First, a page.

My Care Team

I got to meet my Care Team, and I feel very fortunate. Each of them seemed genuinely interested in me beating this cancer. Each of them seemed competent and knowledgeable; which made me confident.

I was put in an exam room with a checklist outside the door, so the doctors could check off who had already been in to see me. Apparently, they had all met together to discuss my case before I arrived. The first doctor I met was my Medical Oncologist who talked to me about the possibilities of radiation and chemo. She also told me that because they found both estrogen and progesterone in my cancer, I would have to do hormone blockers after whatever treatment we’d need to do. I was emotionless for most of this. At one point she asked if I had any questions, but most of them couldn’t be answered until they knew more about what we were dealing with; which meant I wouldn’t know until after I’d had surgery. But I ended up telling her two things. The first one had to do with a billboard I pass daily that said, “Everything you want is right around the corner.” (reference to a new community being built near where I live.) I told her that this billboard made me sad because it simply wasn’t true. I wanted two things: I wanted a real shower. And I wanted to be cancer-free. She thanked me and said that I’d given her a perspective that doctors don’t always consider. It really seemed to touch her that I simply wanted to be able to take a shower (which I hadn’t been able to do since June due to my inability to stand in the shower with a broken foot.).

The next doctor dealt with the radiation side of things. I didn’t learn much from him, other than the fact that I’d be referred out for radiation if that was necessary.

Then the surgeon came in and told me a little about my cancer: there was estrogen & progesterone present, it had the attributes of two different types of breast cancer, and that it had taken over my breast. And one other thing: the cancer had taken my nipple. It had sucked it in, and I would lose both my nipple & aereola in the surgery. But at least they could still do a skin-saving mastectomy so I could have reconstruction. But she also said she doesn’t see any need for radiation at this time. There was nothing on any of my scans that indicated that the cancer had spread to my lymph nodes. Now that can change based on what she finds during the surgery, but for right now, she thinks we caught it early enough.

It turns out that my cancer’s aggressiveness is a two on a scale of one to three. And it’s invasive. There are multiple tumors, taking over a majority of my breast. So I was given one option: mastectomy. But I guess, when you only have one option, it’s not really an option anymore, is it? Though I could choose to do nothing, but I think my chances of surviving that go way down. Mastectomy, it is.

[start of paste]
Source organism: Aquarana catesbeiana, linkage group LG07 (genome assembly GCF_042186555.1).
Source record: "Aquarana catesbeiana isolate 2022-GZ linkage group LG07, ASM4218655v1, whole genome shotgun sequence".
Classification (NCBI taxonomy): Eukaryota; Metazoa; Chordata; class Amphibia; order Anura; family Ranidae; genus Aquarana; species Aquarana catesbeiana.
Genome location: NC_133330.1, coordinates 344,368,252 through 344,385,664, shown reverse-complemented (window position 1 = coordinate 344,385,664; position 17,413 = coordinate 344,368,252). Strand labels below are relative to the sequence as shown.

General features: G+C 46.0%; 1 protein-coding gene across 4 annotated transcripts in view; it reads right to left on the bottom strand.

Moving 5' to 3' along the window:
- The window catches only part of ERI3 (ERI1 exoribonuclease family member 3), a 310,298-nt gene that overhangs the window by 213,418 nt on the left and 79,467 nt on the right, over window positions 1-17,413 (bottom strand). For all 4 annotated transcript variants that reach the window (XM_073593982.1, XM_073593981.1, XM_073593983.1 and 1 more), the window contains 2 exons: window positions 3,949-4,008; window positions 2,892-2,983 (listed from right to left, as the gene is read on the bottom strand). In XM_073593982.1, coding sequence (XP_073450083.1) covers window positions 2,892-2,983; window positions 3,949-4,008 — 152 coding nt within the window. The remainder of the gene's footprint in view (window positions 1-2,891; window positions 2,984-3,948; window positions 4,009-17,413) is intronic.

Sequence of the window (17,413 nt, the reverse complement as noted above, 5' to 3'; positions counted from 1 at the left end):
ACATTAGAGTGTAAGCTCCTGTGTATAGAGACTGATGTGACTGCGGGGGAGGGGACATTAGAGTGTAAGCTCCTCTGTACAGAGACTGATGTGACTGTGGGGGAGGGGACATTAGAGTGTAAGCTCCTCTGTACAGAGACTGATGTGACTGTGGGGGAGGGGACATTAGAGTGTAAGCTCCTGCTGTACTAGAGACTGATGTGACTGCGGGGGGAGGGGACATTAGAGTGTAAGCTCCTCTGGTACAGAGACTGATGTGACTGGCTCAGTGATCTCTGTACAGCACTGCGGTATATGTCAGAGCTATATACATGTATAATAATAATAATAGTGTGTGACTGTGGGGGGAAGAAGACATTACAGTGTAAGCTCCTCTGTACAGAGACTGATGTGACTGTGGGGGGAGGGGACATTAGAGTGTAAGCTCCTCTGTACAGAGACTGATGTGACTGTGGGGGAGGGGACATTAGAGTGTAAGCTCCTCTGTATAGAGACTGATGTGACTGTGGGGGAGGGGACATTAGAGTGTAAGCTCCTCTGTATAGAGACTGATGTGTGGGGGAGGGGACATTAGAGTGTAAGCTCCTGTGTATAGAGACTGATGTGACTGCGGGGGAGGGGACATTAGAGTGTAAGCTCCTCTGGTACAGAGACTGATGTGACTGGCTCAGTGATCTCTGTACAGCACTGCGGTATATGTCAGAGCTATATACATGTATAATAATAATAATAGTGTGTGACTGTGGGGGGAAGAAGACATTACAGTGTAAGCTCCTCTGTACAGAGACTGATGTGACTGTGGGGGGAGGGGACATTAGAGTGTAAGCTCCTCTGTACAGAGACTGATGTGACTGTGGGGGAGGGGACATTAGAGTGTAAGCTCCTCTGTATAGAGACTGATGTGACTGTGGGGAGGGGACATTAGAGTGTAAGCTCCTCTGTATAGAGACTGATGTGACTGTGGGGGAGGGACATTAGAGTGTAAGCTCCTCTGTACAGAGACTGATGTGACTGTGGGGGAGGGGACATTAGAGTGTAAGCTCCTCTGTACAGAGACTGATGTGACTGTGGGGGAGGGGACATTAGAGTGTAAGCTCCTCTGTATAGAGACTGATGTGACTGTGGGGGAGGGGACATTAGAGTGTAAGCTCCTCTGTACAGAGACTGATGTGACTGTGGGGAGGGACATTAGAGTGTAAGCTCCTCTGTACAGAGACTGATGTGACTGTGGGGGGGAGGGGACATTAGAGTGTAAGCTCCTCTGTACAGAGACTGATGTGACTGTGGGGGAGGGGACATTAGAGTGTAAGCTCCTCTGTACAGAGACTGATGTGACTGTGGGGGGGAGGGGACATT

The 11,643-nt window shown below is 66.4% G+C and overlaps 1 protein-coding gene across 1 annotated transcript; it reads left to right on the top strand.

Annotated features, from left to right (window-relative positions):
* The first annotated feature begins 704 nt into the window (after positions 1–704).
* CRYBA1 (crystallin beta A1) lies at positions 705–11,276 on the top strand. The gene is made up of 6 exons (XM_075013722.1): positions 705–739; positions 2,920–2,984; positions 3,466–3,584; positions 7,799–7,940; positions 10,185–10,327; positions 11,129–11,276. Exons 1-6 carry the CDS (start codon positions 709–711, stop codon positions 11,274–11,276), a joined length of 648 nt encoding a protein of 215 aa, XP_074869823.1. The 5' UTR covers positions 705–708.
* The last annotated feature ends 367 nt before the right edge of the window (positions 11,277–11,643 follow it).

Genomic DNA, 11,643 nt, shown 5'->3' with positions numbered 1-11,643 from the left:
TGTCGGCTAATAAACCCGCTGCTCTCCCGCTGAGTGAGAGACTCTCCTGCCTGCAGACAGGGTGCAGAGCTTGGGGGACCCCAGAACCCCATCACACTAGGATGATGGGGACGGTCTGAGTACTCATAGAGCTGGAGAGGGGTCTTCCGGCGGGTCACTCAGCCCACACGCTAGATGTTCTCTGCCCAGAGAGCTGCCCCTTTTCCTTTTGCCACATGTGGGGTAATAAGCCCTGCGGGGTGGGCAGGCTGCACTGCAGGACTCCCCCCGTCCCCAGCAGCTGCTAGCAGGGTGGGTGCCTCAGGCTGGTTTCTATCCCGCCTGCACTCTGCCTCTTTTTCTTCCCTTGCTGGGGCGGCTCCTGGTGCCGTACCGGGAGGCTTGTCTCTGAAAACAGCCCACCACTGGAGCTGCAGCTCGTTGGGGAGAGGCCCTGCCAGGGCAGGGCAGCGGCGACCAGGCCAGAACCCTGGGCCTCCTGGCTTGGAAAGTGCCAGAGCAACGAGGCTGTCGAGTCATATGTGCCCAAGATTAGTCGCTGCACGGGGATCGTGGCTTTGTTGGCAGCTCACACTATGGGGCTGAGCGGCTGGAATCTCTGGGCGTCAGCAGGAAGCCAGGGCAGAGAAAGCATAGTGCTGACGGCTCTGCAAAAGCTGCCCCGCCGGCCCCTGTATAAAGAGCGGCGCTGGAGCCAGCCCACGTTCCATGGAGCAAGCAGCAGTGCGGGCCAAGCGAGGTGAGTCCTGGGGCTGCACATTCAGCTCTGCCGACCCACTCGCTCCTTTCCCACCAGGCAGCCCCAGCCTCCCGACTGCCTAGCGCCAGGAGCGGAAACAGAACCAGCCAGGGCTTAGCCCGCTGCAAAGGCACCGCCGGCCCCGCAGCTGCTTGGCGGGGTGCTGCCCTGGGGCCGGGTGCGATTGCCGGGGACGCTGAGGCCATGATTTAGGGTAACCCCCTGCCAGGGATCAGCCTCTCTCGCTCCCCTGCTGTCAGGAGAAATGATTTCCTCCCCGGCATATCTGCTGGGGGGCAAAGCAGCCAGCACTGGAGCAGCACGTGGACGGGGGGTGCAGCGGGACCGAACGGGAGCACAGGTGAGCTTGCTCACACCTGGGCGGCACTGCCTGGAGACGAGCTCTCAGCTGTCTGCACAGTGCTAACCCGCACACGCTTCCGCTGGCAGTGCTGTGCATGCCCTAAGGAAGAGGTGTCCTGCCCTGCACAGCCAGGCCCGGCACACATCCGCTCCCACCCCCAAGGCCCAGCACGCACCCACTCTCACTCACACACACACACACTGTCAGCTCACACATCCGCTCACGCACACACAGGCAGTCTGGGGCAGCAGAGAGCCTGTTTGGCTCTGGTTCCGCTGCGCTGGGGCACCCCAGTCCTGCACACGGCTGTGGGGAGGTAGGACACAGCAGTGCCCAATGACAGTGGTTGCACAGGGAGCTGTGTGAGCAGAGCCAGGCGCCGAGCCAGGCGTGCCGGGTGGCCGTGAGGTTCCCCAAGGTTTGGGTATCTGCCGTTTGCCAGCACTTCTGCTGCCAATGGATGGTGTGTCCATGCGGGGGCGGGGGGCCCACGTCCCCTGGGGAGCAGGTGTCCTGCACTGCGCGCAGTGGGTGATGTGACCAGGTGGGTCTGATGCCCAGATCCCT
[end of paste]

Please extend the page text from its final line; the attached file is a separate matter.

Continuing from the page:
I ended up meeting two plastic surgeons, because after the first went through her whole talk, I mentioned when my surgery was and she wasn’t available that day. So she brought in the other plastic surgeon and he talked to me for a bit. He was the only doctor who told me he was praying for me. I liked that.

I’ve now mentioned surgery a couple times. Because it’s happening. And quickly. One week. That’s all I was given to prepare; one week.

I don’t think it’s really hit me yet as hard as it’s going to hit me. But it will. I don’t know if it will be the night before surgery; or if it will be when I wake up and a part of me is no longer there. I think that’s going to be hard.

I was given one choice: reconstruction or none. I chose reconstruction. I know from my support group that this can be a divisive topic. But since it’s a single mastectomy, I feel it really is the best option for me. When discussing my reconstruction, my plastic surgeon told me that after his work was done, he could send me to a tattoo artist who specializes in helping women look and feel like they did before their mastectomies. He actually tattoos the nipple and aereola onto the reconstructed breast so that it looks like it used to. Who knew this was even a thing?! But it is. I got to see samples of his work and he does a good job! I’ll never look exactly the same again, but if he can make me look closer to the way I am now, it will go a long way to helping me heal.

Now don’t get me wrong. This isn’t about vanity. Yes, I know that very few people will ever see it. But I will. Cancer is traumatic. I’m starting to see how it’s changing everything around me. Having the ability to have part of me back to the way it was before cancer is something I’m thinking will help me move on.

I want to be me and do the things that I can my way. But I also want to feel normal; whatever today’s definition of that word is. Cancer steals a lot. It robs us of a lot. And while I’ll never be able to go back to my life before cancer, I want my life after cancer to be as typical as I can make it. I want to do more than survive…

See all posts on my breast cancer journey here.

 

This post, My Care Team, first appeared on heathergaffney.com. Copyright 2020; all rights reserved.

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